We recently referenced some apparent casualties on the solution side of the digital signage space. Meanwhile, there has certainly been no shortage of action on the network side of the digital signage space lately. Amidst mergers, the occasional new network and expansion of existing networks, come rumors that both Ripple TV and CBS Outernet’s Grocery Network (formerly known as SignStorey) are potential casualties in the near future.
Whether the rumors are true or not, the notion that industry consolidation and rationalization would accelerate during a recession should not be counterintuitive. If the rumored situations of Ripple and SignStorey are reality, then they offer separate but somewhat parallel scenarios to discuss, and are part of an important financial trend in our industry.
If in fact Ripple TV is foundering in July after a $4M venture capital injection in late March, then they are burning cash at a rate worthy of a masterless samurai. Further, if their very well known and deep-pocketed financial partners are not stepping up to another round, then they have likely assessed the situation, and must see a further investment as good money after bad. Without passing judgment on Ripple’s strategy or execution, it would seem that someone has determined that the chance to achieve a positive ROI may have gone by the wayside. What else can one infer if two VCs appear willing to turn off the funding spigot?
As for SignStorey, the ROI monster had to rear its ugly head at some point. CBS’ willingness to pay over $70 million for SignStorey a couple of years back was without doubt a watershed event from any perspective. But given the size of their network at the time (1,400 locations), and their reported lack of profitability, it is hard to come up with a rational basis for valuation approaching half the price paid. No subsequent network deal that I am aware of has even approached that level of over-valuation, and it is doubtful any will for the foreseeable future. If one accepts that CBS paid a huge premium above fair market value for SignStorey, it is not a great leap to imagine the suits in New York calculating the IRR on that deal in best, worst and most likely case scenarios. It sounds like the numbers were not encouraging, which is unfortunate.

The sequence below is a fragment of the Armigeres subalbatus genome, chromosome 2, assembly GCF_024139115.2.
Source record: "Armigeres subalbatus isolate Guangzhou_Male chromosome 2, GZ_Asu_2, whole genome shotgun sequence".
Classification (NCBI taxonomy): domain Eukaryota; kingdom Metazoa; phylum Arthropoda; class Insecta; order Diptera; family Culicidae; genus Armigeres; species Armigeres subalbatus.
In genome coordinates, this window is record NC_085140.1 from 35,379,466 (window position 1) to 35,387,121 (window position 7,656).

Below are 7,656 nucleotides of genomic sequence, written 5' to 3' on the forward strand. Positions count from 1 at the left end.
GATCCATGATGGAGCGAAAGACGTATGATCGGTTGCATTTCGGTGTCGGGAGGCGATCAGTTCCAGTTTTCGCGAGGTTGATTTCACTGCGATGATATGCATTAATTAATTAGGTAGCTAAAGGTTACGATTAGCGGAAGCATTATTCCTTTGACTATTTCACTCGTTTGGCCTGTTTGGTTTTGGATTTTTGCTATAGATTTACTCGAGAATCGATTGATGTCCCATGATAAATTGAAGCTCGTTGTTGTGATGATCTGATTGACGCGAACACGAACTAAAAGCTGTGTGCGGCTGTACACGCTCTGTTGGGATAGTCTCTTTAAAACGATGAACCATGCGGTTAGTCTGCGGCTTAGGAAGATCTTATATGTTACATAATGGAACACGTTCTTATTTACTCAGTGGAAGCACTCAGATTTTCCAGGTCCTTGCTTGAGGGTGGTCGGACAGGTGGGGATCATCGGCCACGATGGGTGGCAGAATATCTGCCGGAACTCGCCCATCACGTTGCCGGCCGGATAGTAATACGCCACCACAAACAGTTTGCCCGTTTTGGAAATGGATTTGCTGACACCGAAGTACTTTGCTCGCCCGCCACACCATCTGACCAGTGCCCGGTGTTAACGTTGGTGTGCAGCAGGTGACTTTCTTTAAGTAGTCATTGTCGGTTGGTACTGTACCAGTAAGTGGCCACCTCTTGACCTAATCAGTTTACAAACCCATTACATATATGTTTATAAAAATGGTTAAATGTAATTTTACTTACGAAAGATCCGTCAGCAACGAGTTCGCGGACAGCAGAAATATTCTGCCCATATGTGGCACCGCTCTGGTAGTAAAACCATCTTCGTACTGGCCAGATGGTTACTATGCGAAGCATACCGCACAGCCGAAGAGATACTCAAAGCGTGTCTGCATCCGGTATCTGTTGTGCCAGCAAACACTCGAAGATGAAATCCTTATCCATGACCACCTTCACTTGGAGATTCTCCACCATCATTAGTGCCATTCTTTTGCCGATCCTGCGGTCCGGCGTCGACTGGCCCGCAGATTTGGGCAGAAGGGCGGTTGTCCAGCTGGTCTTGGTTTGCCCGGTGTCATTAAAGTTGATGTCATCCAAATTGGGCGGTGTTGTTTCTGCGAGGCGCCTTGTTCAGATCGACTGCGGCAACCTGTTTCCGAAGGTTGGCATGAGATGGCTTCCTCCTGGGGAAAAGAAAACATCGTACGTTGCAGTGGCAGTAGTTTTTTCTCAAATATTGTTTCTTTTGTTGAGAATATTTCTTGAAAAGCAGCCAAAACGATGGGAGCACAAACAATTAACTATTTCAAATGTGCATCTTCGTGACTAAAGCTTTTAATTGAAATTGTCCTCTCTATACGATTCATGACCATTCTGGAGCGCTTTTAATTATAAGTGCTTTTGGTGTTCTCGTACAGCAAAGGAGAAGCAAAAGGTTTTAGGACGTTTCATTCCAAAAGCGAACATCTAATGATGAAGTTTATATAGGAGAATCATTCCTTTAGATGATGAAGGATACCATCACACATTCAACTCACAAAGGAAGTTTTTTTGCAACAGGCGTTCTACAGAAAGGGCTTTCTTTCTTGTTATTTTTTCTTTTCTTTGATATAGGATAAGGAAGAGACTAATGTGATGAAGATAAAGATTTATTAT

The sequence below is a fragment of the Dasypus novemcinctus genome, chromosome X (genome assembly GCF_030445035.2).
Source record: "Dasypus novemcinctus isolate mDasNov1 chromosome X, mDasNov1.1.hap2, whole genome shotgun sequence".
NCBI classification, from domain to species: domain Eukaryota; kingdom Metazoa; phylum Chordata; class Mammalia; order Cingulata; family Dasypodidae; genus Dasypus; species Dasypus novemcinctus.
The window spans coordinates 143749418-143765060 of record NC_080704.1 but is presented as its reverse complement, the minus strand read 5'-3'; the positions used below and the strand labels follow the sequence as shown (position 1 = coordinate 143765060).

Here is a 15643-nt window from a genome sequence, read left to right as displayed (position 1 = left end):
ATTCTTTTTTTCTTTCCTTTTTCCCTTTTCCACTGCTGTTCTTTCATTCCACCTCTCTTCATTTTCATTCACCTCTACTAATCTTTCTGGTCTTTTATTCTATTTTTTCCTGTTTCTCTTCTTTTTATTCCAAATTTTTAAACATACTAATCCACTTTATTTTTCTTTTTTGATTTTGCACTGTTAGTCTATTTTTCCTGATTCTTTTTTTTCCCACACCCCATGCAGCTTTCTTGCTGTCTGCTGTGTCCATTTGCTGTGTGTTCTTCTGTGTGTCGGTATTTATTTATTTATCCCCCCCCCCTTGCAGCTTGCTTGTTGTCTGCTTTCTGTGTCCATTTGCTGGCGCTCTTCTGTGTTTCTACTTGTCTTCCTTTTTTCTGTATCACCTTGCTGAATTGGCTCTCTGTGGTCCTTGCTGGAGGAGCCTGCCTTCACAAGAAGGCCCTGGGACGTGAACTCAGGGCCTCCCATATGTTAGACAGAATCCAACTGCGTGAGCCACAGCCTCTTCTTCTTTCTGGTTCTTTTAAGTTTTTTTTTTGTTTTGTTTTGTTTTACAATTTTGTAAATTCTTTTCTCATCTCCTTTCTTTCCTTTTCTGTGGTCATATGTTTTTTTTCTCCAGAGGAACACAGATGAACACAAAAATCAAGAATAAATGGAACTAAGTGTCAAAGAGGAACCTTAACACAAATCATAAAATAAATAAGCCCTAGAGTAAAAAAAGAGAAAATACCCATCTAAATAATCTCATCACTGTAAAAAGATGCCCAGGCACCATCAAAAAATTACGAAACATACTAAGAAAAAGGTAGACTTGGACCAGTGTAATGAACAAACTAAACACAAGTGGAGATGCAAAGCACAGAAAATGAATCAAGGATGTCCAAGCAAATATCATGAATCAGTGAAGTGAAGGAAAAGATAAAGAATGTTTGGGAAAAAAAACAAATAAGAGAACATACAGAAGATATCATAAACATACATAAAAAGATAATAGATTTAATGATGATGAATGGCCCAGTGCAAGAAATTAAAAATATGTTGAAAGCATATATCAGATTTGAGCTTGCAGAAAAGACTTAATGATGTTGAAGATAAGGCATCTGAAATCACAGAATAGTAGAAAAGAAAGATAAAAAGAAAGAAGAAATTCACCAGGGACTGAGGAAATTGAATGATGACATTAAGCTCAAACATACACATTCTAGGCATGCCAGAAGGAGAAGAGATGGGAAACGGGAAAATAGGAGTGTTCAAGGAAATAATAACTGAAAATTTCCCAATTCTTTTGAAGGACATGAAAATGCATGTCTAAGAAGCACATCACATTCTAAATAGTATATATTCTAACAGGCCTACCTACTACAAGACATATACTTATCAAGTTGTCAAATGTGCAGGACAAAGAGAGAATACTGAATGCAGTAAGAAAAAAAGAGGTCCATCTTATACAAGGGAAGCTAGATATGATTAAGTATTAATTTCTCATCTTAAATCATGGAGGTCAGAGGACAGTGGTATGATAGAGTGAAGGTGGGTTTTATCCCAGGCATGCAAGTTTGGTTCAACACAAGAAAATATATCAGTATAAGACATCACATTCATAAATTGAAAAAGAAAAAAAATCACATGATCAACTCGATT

It is ironic that CBS’ grocery network is often co-located with PRN’s Checkout TV, with CBS on the perimeter, and PRN in the checkout lanes. The fact that PRN, acquired by Thomson 2005 for a princely sum, has been on the block for quite some time is not a secret. The executive brain drain is ongoing, and there doesn’t appear to be many takers for a company that was once the darling of the industry. The fact is that the people who got ROI on PRN were the sellers in 2005, and did they ever cash in! Thomson, on the other hand, has already done the math and made it clear that they just want to recover whatever they can on their purchase. Regardless of the cause for the decline, at the root of it all is the fact that Thomson (like CBS) overpaid, perhaps based on the unmet expectation that WalMartTV would be a cash cow for them, or that synergy with Technicolor would unleash even more value. Again, buyers and investors demanding ROI appear ready to cut their losses.
The brutally over-analyzed Danoo/IdeaCast/NCM deal spawned debates and comparisons to the PRN and SignStorey deals in terms of their significance to the industry. All three are significant, but the comparison ends there. Because the SignStorey and PRN deals were behind the ROI eight-ball before they started, the current chain of events was a high probability event. Where the difference lies is in how the Danoo deal was done. I commented on a post-mortem written by Dave Weinfeld on his blog:
“By comparison, NCM bought into IdeaCast by assuming debt and wiping out the equity holders, according to reports. They subsequently leveraged that position into a 20% stake in Danoo, becoming partners with Danoo’s deep pocketed backers, Kleiner Perkins. The cost was manageable, risk shared with savvy investors, and an exit strategy appears obvious, at least to observers like us. The variable, of course, is the subsequent performance of the new company. So it is not a slam dunk, but RISK has been managed by both NCM and Kleiner. The terms and the shared risk and vision make this deal very different than the others.”
There are two clear trends, the veracity of the rumors notwithstanding, to be observed here. First, that every deal must eventually demonstrate a clear path to ROI to investors in order to have access to continued funding; and second, that the experienced institutions are looking harder at both valuation and risk management on every deal. Combined, they portend more realistic valuations in funding and M&A deals, and more creative partnering to mitigate risk. If more realistic valuations also come with a commitment to see the investment through, then perhaps that is not a bad tradeoff.